Interestingly, he predicted a very strong public response when people recognized the level of federal control and intrusion the Civil Rights Act would result in if it were passed. The same predictions were made, I believe, about Obamacare. Some things just don’t change, I guess. Wallace, BTW, pointedly never advocated segregation for any other state; he said each state should make its own decisions on that and other matters.

  10. MJR
    MJR April 29, 2016 2:18 pm

    I have to say that your election (I’m Canadian) is turning out to be much more entertaining than the one we just went through. I can’t remember any preliminaries where the candidates filled the airways with such negative, vile hatred. I think the Federalist may be right and there is even a good case for bringing back the classic duel.

    So far ma favorite comment has to be Boehner calling Cruz ‘Lucifer in the flesh.’ That stuff is amazing.

    I hope all of you who reside in the “Land of the brave and home of the free” will start thinking seriously about a plan B because the leadership options aren’t looking too good.

  11. Kent McManigal
    Kent McManigal April 29, 2016 3:30 pm

    If you’re looking to puppeticians for leadership, there is probably no hope for you. LOL

  12. Joel
    Joel April 29, 2016 4:04 pm

    Well done, Claire. The best thing about this election is there’s no temptation to have even a little hope in any of them. Ergo, no possibility of betrayal. That alone might make this election unique, except that so many people seem to be so inexplicably putting so much hope in Trump.

  13. Joel
    Joel April 29, 2016 4:07 pm

    Also, what I meant to say, I’ll be there are a whole lot of college students stumping for Sanders and convinced he’s the man of the year. Which reminds me of a certain kid during a certain election in 1972…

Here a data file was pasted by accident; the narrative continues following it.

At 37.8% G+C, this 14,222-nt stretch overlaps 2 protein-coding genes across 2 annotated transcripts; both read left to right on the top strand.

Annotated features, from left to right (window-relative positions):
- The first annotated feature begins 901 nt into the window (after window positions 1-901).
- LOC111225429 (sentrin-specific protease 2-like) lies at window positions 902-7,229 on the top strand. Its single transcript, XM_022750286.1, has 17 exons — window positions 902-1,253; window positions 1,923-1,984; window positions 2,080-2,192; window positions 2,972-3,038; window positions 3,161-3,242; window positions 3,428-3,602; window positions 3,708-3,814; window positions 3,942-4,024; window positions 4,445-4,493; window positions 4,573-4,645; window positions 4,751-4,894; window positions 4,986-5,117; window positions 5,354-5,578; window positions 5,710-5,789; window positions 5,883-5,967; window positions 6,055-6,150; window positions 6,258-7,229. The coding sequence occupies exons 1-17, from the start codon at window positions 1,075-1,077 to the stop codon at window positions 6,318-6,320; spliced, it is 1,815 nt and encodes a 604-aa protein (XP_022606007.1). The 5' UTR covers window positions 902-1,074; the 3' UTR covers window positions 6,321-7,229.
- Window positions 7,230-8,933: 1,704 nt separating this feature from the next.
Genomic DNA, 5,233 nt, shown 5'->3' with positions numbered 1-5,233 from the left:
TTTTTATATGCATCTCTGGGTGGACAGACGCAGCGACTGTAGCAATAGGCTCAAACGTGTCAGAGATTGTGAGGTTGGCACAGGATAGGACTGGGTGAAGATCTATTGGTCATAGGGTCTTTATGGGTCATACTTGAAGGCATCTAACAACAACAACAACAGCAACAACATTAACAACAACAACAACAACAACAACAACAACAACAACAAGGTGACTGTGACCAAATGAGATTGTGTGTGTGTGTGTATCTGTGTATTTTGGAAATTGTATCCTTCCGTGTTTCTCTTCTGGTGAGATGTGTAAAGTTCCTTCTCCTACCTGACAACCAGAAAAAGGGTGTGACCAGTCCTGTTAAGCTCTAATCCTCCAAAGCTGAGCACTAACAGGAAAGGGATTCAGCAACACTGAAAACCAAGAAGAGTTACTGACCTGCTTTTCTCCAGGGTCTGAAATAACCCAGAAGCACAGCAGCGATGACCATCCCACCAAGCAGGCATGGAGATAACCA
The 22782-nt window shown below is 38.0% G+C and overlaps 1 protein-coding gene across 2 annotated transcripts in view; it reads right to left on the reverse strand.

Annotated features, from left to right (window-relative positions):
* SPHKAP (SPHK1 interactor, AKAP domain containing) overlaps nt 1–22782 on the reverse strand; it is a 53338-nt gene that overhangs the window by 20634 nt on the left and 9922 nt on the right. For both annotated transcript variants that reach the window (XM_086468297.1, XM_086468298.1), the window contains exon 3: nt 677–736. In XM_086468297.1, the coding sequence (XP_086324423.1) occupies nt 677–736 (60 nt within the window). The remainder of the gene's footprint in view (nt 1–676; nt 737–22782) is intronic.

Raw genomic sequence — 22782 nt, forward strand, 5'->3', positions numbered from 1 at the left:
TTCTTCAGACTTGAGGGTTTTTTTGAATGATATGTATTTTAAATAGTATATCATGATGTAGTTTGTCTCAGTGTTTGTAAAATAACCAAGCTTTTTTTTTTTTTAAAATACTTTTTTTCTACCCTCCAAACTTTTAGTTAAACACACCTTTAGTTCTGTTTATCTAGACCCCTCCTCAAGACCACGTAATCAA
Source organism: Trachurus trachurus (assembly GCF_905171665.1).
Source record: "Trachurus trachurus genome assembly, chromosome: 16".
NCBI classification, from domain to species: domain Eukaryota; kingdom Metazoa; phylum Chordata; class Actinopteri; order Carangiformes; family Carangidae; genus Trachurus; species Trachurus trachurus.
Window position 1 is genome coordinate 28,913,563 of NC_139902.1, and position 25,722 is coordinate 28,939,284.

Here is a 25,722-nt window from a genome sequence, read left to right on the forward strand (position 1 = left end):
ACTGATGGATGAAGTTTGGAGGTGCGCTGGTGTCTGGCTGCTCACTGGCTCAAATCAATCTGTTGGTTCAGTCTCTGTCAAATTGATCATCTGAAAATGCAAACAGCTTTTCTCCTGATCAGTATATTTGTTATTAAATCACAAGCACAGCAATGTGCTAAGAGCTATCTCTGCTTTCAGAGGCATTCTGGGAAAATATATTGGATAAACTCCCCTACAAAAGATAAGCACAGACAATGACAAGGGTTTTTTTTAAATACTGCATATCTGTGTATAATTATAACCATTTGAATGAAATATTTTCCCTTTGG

14. Karen
    Karen April 29, 2016 4:23 pm

    This election has a song running constantly thru my head.
    “Clowns to the left of me, jokers to the right….”

    Your ending statement to a great article is the only hope I still see. I hope that Trump and Sanders have at least riled up folks to actually think about how broken our whole system is. At this point, I’d only consider voting if NONE OF THE ABOVE was on the ballot.

  15. Fred
    Fred April 29, 2016 6:04 pm

    You do realize that Trump is (playing) a nationalist and Sanders is (playing) a socialist right? Why don’t the repubs and dems just go ahead and declare themselves to be a single national socialist party already. Many of the soon to be disillusioned are nationalist. You won’t like them much. Real nationalists don’t give up, they double down. to them, You are un-American. you are a threat.

  16. LibertyNews
    LibertyNews April 29, 2016 7:49 pm

    That was awesome.

    “Just live a good life, as free a life as possible. Watch the clowns perform.” is the best advice I’ve seen anyone offer 🙂

  17. LarryA
    LarryA May 1, 2016 1:19 pm

    George Wallace

    I was lurking in the middle of a political discussion between 30-50-YO folks when the subject of Democrats and MLK v Wallace arose.

    I said, “Actually, MLK was Republican.” I got That Look, so I continued, “and George Wallace was a Democrat.”

    “Oh, right.”

    [clicking of iPads]

    “No way!”

    “In fact, so was Abe Lincoln.”

    “But he freed the slaves.” [much iPad clicking]

    “So he did.”

  18. LarryA
    LarryA May 1, 2016 1:20 pm

    Oops. Lincoln = Republican. Need preview.